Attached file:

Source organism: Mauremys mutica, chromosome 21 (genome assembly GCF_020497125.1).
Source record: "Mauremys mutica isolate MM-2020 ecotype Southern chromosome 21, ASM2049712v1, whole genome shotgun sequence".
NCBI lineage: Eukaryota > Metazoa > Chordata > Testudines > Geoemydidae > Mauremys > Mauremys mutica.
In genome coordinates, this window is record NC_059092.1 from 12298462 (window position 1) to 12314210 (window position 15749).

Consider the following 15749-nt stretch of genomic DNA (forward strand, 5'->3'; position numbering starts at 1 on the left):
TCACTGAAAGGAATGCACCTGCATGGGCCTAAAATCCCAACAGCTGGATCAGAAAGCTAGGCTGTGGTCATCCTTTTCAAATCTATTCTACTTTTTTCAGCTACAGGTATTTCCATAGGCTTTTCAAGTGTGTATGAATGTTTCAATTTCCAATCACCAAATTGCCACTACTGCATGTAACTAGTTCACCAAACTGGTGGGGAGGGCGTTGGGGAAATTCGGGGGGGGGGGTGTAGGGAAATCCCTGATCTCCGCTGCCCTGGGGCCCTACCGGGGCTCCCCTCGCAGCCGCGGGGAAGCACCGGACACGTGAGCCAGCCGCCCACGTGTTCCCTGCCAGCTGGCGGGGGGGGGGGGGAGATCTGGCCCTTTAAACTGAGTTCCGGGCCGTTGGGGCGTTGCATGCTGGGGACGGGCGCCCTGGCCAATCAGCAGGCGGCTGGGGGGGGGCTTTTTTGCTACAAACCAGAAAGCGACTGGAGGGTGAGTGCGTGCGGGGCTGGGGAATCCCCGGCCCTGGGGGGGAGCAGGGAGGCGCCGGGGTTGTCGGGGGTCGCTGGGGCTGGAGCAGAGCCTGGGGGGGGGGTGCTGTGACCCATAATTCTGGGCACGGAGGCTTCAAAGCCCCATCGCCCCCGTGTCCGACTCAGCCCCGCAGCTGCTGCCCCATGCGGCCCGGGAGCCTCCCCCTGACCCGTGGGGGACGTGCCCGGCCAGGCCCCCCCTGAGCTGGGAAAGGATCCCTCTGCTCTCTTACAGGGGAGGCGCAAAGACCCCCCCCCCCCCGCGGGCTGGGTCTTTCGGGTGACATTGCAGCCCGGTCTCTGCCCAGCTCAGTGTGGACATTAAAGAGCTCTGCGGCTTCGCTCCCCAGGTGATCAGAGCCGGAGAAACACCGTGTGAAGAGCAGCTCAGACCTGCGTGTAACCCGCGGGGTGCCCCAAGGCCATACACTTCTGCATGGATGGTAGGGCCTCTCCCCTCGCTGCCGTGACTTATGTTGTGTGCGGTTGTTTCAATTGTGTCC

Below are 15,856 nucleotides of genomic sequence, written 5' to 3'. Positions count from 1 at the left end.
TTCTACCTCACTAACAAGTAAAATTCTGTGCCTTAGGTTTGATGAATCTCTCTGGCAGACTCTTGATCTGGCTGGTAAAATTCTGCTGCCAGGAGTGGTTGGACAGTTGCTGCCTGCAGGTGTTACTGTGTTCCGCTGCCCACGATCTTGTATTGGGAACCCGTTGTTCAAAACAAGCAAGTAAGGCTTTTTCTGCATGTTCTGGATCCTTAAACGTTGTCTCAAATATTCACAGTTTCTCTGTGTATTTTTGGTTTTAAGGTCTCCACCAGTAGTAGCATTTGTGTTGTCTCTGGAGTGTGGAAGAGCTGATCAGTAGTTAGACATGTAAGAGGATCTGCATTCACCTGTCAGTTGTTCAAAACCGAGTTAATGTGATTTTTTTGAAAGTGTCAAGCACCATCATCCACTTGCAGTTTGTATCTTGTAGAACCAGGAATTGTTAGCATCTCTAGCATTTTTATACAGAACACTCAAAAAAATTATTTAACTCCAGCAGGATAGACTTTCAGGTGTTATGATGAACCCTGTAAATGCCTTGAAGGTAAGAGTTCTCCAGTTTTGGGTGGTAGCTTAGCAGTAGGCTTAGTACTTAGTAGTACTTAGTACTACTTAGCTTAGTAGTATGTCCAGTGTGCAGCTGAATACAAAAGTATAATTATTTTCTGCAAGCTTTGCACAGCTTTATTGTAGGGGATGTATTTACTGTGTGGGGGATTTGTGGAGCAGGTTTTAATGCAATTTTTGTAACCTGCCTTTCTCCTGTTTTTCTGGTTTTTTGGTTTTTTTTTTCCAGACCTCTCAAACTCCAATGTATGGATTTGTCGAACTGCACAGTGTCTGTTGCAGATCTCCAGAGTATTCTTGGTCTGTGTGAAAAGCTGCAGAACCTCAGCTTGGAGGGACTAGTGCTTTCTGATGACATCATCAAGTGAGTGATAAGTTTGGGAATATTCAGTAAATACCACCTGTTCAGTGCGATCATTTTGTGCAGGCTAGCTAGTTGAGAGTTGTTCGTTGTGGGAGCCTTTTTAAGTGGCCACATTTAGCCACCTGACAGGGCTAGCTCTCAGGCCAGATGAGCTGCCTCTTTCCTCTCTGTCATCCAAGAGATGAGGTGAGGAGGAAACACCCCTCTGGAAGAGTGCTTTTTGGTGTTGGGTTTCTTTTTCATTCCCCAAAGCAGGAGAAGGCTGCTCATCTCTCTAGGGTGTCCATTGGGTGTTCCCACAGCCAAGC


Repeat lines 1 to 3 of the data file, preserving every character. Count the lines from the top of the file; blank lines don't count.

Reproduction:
Source organism: Mauremys mutica, chromosome 21 (genome assembly GCF_020497125.1).
Source record: "Mauremys mutica isolate MM-2020 ecotype Southern chromosome 21, ASM2049712v1, whole genome shotgun sequence".
NCBI lineage: Eukaryota > Metazoa > Chordata > Testudines > Geoemydidae > Mauremys > Mauremys mutica.